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Feature - Angels of Whistler

There are many people who donate their time to make Whistler a better place, here are five of them

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"Families are a lot closer in the Philippines and will help each other out during hard times. In Canada people are a lot more isolated. The suicide rate, for example, is higher in first world countries."

Approximately four years ago Inniger noticed an advertisement asking for volunteers at the Whistler Community Services Society, and she has been heavily involved ever since. She helps sort and distribute grocery bags at the Whistler Food Bank the first and third Monday of every month, and works regularly at the WCSS’s charity shop, the Re-Use It Centre in Function Junction.

"A lot of people think Whistler is a place for the wealthy but it is so expensive to live here and young people in particular do suffer. They make the low wages, pay high rents and lose their jobs during the seasonal downturns. It is also really tough for single mums and dads," she says.

Rising demand for these social services shows the problem isn’t going away.

"This past November we had 137 people lined up at the food bank one day because many still hadn’t started work and had no money to buy food," Inniger says.

She recognizes some uninformed people may believe those who patronize the food bank are lazy and refuse to work, but says checks are in place to prevent abuse of the service and long-term use is discouraged. Instead solutions are sought, such as help with accommodation or employment. Often, she says, it’s just a case of helping point someone in the right direction.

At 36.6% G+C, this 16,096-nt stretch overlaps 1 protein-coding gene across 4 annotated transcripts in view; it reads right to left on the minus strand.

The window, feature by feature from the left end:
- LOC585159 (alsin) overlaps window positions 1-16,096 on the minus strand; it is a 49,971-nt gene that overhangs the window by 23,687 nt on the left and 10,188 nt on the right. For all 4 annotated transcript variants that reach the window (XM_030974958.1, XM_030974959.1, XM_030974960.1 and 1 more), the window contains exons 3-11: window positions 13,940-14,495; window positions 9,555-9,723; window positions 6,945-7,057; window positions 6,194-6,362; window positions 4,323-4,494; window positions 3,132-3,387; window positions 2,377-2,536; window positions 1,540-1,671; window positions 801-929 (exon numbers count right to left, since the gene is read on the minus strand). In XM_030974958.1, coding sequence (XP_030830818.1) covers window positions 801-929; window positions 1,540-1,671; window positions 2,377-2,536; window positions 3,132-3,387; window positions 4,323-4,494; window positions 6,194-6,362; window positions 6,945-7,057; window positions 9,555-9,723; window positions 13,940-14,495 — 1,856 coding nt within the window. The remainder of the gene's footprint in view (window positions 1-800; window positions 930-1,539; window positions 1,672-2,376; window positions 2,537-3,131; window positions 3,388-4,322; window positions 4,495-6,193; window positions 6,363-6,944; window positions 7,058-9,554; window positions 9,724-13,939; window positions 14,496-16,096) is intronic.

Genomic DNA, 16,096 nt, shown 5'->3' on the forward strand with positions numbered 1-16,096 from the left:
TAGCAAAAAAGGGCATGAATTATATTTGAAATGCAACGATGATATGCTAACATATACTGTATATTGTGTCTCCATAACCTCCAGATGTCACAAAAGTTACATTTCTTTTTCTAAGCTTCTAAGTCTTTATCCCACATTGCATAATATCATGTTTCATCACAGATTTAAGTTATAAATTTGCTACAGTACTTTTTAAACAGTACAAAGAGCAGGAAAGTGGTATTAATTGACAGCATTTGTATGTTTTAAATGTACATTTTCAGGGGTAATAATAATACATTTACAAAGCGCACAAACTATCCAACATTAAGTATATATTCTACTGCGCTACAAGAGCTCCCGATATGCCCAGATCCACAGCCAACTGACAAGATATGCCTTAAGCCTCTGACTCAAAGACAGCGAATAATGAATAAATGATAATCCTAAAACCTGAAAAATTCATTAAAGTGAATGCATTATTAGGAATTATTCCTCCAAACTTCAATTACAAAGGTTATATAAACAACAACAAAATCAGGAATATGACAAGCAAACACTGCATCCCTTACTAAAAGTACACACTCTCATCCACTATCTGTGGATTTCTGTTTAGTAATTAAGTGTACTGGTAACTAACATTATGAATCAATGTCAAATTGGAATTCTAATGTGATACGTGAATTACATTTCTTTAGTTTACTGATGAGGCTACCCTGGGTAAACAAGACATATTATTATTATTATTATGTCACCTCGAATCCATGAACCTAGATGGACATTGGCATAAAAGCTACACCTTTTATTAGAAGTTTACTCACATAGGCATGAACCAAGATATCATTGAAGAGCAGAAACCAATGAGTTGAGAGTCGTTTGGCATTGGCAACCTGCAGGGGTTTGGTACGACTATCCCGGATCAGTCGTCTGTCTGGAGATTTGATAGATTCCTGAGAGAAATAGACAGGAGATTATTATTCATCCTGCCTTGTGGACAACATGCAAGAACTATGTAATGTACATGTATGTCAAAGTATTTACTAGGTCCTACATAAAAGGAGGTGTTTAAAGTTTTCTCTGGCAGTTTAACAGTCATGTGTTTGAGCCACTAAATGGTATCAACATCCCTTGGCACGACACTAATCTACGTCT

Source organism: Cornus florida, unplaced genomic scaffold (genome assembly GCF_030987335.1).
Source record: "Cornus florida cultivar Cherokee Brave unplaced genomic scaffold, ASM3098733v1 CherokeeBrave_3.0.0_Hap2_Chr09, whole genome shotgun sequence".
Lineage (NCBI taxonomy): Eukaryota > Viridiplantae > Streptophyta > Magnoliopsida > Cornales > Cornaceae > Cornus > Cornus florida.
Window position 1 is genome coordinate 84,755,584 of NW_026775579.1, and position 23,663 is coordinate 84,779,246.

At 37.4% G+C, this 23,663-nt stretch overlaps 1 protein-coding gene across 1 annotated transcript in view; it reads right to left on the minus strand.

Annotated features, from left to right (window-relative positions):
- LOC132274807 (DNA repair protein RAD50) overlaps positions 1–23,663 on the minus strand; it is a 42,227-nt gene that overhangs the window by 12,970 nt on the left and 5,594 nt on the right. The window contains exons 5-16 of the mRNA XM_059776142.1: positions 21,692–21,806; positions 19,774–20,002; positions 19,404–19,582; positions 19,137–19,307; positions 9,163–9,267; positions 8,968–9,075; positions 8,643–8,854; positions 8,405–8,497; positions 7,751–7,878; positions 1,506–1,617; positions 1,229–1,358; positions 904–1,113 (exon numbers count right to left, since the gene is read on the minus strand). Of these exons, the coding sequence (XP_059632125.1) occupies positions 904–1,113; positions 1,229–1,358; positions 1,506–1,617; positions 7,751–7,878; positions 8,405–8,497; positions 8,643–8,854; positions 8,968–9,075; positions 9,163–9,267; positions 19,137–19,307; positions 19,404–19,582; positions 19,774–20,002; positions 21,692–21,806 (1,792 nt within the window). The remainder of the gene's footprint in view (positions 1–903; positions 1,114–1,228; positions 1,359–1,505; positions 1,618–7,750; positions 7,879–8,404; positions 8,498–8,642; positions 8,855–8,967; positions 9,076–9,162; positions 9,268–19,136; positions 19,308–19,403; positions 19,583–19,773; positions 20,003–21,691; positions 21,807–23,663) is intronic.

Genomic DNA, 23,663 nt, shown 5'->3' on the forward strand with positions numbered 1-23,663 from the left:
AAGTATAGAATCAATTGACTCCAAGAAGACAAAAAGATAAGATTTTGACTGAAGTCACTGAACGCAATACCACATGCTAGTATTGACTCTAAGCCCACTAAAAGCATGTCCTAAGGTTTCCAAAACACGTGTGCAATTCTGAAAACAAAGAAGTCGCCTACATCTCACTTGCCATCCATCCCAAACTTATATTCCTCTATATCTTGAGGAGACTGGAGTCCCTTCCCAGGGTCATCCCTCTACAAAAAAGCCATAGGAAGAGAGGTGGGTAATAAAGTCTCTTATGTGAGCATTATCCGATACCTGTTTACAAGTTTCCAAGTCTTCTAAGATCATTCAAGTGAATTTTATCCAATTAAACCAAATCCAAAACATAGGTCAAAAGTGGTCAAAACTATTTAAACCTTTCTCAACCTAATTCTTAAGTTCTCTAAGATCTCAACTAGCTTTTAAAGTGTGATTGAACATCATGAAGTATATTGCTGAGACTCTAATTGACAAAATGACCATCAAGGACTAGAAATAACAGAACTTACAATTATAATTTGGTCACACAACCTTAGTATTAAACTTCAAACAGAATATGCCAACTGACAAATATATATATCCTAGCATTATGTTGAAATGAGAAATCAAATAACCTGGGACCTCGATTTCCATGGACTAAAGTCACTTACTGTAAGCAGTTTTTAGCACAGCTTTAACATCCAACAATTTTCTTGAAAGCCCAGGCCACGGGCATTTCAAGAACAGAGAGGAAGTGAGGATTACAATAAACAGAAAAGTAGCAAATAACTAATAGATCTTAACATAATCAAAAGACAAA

"It’s a big thing just to see that someone cares," she explains.

As a mother, she finds it "heartbreaking to know kids have not had any decent food for a few days… It is the extremes between rich and poor in Whistler that keeps me coming back."

More recently, Inniger has become involved in a new venture: the Whistler Exclusive Philippines Canadian Society. As the name suggests, it is all about helping out the more than 100 fellow Filipinos living within the resort. The society was formed because there were cases of Filipino women being abused while working as domestics for foreign visitors.

Inniger says Whistler has given so much to her family that her efforts are just about giving a little bit back.

"I just feel good about doing it. I don’t have unlimited money to donate but what I can give is time."

Gayle Melenka — WAG volunteer

Time was tight. The van was stuck in snow and I had 20 minutes to reach Whistler Animals Galore (WAG) headquarters to interview volunteer Gayle Melenka before she drove off to Vancouver for three days. I needn’t have worried.